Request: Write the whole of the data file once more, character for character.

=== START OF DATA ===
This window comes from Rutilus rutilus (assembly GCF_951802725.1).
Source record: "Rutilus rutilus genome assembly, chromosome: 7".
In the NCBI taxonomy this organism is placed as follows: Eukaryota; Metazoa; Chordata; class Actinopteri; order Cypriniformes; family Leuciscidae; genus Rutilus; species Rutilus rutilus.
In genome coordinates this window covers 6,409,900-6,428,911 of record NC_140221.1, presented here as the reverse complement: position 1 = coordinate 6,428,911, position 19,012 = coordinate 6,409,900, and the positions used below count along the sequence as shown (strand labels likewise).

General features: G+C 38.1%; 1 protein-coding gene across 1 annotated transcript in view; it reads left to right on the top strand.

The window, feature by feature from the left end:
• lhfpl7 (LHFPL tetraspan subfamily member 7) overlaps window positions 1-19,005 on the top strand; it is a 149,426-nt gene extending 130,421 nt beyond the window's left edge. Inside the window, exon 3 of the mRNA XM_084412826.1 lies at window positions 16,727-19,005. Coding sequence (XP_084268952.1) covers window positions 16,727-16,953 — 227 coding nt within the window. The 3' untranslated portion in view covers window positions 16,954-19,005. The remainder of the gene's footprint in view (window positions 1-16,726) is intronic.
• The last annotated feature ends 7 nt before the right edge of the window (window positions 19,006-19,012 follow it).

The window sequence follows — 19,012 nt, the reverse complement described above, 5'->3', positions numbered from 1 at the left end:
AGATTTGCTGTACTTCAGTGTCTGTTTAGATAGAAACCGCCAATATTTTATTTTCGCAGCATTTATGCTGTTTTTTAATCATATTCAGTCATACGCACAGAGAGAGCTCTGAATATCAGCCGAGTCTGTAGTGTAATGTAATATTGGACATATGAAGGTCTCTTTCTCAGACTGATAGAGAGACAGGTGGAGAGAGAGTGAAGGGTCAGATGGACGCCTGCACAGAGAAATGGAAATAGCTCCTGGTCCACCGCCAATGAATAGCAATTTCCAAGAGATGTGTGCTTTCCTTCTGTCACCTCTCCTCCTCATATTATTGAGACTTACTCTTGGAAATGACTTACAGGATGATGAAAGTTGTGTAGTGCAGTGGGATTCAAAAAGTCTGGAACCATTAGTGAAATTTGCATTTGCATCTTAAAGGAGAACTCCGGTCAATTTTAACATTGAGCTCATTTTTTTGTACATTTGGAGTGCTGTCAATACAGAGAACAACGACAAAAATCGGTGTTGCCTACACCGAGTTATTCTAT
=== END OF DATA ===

This window comes from Rutilus rutilus (assembly GCF_951802725.1).
Source record: "Rutilus rutilus genome assembly, chromosome: 7".
In the NCBI taxonomy this organism is placed as follows: Eukaryota; Metazoa; Chordata; class Actinopteri; order Cypriniformes; family Leuciscidae; genus Rutilus; species Rutilus rutilus.
In genome coordinates this window covers 6,409,900-6,428,911 of record NC_140221.1, presented here as the reverse complement: position 1 = coordinate 6,428,911, position 19,012 = coordinate 6,409,900, and the positions used below count along the sequence as shown (strand labels likewise).

General features: G+C 38.1%; 1 protein-coding gene across 1 annotated transcript in view; it reads left to right on the top strand.

The window, feature by feature from the left end:
• lhfpl7 (LHFPL tetraspan subfamily member 7) overlaps window positions 1-19,005 on the top strand; it is a 149,426-nt gene extending 130,421 nt beyond the window's left edge. Inside the window, exon 3 of the mRNA XM_084412826.1 lies at window positions 16,727-19,005. Coding sequence (XP_084268952.1) covers window positions 16,727-16,953 — 227 coding nt within the window. The 3' untranslated portion in view covers window positions 16,954-19,005. The remainder of the gene's footprint in view (window positions 1-16,726) is intronic.
• The last annotated feature ends 7 nt before the right edge of the window (window positions 19,006-19,012 follow it).

The window sequence follows — 19,012 nt, the reverse complement described above, 5'->3', positions numbered from 1 at the left end:
AGATTTGCTGTACTTCAGTGTCTGTTTAGATAGAAACCGCCAATATTTTATTTTCGCAGCATTTATGCTGTTTTTTAATCATATTCAGTCATACGCACAGAGAGAGCTCTGAATATCAGCCGAGTCTGTAGTGTAATGTAATATTGGACATATGAAGGTCTCTTTCTCAGACTGATAGAGAGACAGGTGGAGAGAGAGTGAAGGGTCAGATGGACGCCTGCACAGAGAAATGGAAATAGCTCCTGGTCCACCGCCAATGAATAGCAATTTCCAAGAGATGTGTGCTTTCCTTCTGTCACCTCTCCTCCTCATATTATTGAGACTTACTCTTGGAAATGACTTACAGGATGATGAAAGTTGTGTAGTGCAGTGGGATTCAAAAAGTCTGGAACCATTAGTGAAATTTGCATTTGCATCTTAAAGGAGAACTCCGGTCAATTTTAACATTGAGCTCATTTTTTTGTACATTTGGAGTGCTGTCAATACAGAGAACAACGACAAAAATCGGTGTTGCCTACACCGAGTTATTCTAT